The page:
When is a beer not a beer?

Through Metafilter, I recently discovered news of a beer that states it has an Alcohol-by-Volume(ABV) of 41%.

41%? That’s a beer that has a proof of eighty-two! To put this in some context, your average beer weighs in somewhere between 4-12% ABV, depending upon the beer. Even those nose-punchers known as Barleywines can only get up to 20% ABV, give or take. 41% is rather remarkable, and one wonders what yeast combo they are using to get such a high alcoholic content, as most yeasts are incapable of living through such a high concentration of alcohol.

A quick look at their description of the beer lets all of us in on their secret:

Sink the Bismarck is a quadruple IPA that contains four times the hops, four times the bitterness and frozen four times to create at a staggering 41% ABV.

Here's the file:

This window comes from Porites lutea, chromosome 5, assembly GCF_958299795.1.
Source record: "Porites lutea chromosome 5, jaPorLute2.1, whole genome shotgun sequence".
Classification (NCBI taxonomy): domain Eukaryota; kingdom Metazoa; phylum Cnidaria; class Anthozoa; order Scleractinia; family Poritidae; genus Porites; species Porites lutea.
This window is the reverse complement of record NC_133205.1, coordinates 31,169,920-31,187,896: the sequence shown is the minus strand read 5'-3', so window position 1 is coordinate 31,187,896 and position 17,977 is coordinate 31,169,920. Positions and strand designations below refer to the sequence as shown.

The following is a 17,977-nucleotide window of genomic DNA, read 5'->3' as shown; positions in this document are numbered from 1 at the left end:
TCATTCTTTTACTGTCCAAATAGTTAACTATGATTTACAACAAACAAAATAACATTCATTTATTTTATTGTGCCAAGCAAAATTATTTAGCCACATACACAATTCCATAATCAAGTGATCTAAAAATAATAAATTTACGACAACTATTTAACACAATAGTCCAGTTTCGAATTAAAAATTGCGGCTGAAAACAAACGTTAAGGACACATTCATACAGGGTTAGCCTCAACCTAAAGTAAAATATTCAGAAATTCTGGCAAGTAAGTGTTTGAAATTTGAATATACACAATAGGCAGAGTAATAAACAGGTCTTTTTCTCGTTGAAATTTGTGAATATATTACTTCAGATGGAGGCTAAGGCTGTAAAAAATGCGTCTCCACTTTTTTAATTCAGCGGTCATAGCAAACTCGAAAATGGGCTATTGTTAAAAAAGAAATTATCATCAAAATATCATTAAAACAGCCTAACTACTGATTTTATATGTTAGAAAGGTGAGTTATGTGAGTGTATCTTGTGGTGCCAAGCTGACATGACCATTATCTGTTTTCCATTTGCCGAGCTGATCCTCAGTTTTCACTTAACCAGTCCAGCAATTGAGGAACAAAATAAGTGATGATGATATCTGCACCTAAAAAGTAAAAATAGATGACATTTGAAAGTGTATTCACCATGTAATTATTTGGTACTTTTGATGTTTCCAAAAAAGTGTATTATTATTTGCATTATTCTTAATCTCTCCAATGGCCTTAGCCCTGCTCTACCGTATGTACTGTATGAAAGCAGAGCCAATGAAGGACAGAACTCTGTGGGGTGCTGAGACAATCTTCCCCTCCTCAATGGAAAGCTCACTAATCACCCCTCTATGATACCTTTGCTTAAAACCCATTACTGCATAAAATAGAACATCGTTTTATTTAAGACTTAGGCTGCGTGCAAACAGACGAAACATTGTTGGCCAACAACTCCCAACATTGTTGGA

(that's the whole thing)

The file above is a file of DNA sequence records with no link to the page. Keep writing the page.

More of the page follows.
Um…it’s frozen four times? So the alcoholic content is not created by some strain of super-yeast, but rather by ice-distillation, a process so old that Applejack, that liquor made from distilling fermented cider was often made the same way?

Folks, this doesn’t sound like it’s a beer, it sounds as if they’re making a whiskey. Granted, an over-hopped, carbonated whiskey, but still… whiskey. If the intent of the freezing is to remove water from the beer and to concentrate the alcohol, that’s distillation in the oldest definition of the process.

I’d be very interested in seeing how it looks after poured. What kind of coloring does it have? How kind of head does it carry? My guess is that it would be lacking on both of these fronts.

That’s not to say I don’t get a kick out of the idea…I do. But this sound more novel than marketable. It’s sort of the craft beer version of “The world’s hottest hot sauce”, or “The $10,000 Sundae”. It’s purpose? To get us talking about Brew Dog.